The Value of Preserving Wild Places
John Fiore, PT
Value is defined in the Oxford Dictionary as the regard that something is held to deserve; the importance, worth, or usefulness of something. Often associated with financial importance, the value of wild places goes way beyond the common conception of value. Unfortunately for our wild lands, the current political powers place more importance on monetary value and self-gain than in preserving wild places for future generations.
Yes, I am a white male living in Missoula, Montana who grew up with the opportunity to experience and discover some wild places in the western United States. These places, however, have no gender, race, age, or political preference and are open to all. The beauty, wonder, and challenges of those early experiences shaped me as a person. As an adult, I share these places with my kids and continue to seek out wild, untrammeled lands for perspective and enjoyment. The thought that two of our National Monuments (Bears Ears National Monument and Escalante National Monument) are being downgraded in their degree of protection is outrageous and tragic. The stage is set for more wild places to be developed for their potential monetary value which threatens our nation’s heritage, freedom, and public lands.
My parents regularly took my six siblings and I on camping trips in the 1960s and 1970s. We ventured to places near and far, reveling in the rawness of fresh air, clean water, awesome vistas, and dirt under our finger nails. Every time we left a camping destination, my father required us to walk around the camp site and pick up any pieces of garbage or cigarette butts we could find. He urged us to always leave a camp site in better condition than we found it. It is our responsibility as stewards of public lands to leave our precious wild places in better condition for future generations to experience.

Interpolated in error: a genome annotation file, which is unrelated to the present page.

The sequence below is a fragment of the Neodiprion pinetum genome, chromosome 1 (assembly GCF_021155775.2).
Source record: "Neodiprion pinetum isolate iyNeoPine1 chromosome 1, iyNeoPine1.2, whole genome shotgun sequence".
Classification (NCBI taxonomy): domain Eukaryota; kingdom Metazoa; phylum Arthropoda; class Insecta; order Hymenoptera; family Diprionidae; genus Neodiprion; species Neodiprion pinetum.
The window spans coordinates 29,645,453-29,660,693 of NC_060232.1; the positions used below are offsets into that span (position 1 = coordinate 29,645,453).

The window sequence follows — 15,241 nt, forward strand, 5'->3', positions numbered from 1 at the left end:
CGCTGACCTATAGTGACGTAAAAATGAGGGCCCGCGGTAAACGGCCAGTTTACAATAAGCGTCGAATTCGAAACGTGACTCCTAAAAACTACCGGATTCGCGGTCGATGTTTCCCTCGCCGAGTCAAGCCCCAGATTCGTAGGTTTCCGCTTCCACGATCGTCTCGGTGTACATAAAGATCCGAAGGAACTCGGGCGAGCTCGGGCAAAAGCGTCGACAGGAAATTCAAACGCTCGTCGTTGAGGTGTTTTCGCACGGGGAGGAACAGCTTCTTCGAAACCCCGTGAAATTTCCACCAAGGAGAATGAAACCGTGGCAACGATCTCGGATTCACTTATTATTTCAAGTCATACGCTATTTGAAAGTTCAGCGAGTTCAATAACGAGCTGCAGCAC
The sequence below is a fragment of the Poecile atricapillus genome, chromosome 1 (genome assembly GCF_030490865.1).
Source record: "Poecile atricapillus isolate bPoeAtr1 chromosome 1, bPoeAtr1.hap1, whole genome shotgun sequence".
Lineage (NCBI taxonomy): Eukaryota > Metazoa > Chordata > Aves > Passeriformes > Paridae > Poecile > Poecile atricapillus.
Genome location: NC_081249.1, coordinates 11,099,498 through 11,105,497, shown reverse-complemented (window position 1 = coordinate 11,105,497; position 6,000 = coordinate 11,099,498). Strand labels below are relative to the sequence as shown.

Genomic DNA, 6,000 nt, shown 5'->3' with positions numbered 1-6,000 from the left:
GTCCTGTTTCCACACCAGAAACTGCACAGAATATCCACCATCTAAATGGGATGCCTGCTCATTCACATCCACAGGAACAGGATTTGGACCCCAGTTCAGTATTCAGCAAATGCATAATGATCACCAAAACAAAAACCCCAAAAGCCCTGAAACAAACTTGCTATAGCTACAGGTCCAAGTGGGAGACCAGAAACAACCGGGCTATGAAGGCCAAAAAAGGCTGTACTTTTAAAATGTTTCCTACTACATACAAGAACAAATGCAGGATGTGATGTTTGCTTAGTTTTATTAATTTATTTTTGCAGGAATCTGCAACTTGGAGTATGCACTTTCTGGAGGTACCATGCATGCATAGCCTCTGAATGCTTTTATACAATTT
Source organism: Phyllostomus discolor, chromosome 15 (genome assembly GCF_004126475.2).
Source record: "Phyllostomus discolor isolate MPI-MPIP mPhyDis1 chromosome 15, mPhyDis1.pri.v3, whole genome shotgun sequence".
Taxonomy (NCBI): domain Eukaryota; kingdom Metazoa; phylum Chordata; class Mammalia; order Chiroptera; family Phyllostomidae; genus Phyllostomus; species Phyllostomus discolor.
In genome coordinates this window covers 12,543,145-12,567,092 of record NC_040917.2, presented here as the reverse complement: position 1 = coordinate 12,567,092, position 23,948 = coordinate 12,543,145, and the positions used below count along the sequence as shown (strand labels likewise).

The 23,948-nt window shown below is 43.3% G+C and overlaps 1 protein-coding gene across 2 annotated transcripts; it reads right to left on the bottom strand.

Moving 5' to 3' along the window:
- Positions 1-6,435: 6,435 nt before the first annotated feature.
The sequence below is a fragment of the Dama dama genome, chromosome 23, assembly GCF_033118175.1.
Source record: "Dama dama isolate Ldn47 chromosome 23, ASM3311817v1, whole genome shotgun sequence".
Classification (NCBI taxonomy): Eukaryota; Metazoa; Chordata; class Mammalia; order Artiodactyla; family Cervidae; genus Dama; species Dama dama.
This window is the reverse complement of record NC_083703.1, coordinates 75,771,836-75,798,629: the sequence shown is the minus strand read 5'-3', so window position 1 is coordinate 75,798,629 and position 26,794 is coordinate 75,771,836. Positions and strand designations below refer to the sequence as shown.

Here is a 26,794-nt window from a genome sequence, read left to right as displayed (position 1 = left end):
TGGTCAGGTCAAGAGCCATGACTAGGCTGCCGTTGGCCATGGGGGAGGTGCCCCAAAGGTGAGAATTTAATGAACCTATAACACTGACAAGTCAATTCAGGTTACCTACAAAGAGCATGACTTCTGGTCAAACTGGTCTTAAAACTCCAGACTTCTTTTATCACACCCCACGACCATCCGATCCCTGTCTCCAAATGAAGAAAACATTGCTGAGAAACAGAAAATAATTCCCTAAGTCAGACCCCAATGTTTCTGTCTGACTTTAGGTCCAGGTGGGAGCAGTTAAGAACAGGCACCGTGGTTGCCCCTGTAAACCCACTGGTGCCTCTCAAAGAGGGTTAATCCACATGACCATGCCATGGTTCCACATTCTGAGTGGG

In 1982 I had the opportunity to spend a semester with the National Outdoor Leadership School (NOLS). Based in Lander, WY, the NOLS Rocky Mountain Semester Course included five extended trips to experience and study a variety of ecosystems. In November of 1982 we spend two weeks backpacking the length of Grand Gulch in Utah. In close proximity to the controversial Bears Ears and Escalante National Monuments, my trip down Grand Gulch to the San Juan River was memorable. We were alone in Grand Gulch, saw hieroglyphics on the canyon walls, and signs of the ancient Anasazi dwellings and burial sites which dated back some 3,000 years. I have not returned to Grand Gulch but the memory lives within me and I value the preservation of such places. On a recent ski outing with a Missoula friend, I discovered he too was fortunate to experience Grand Gulch on a NOLS semester course twenty years later. Our shared experiences at a young age have shaped our values and priorities in life.
For those who have not travelled in wild places, I hope you do. For those who have not experienced the rawness, the struggle to stay hydrated, warm, cool, or dry, please do. It is in the struggle that we experience the simple beauty of life and existence. It is in the struggle that we learn empathy for others, both human an inanimate.
“The supreme reality of our time is … the vulnerability of our planet. National parks and reserves are an integral aspect of intelligent use of natural resources. It is the course of wisdom to set aside an ample portion of our natural resources as national parks and reserves, thus ensuring that future generations may know the majesty of the earth as we know it today.” - John F. Kennedy
As stewards of the land, we must not confuse our responsibility with over-consumption of her resources. Public lands should not be about user group debates, but rather about preservation. Tread lightly and make your protest voice heard.
“Wildness is the preservation of the World.” –Henry David Thoreau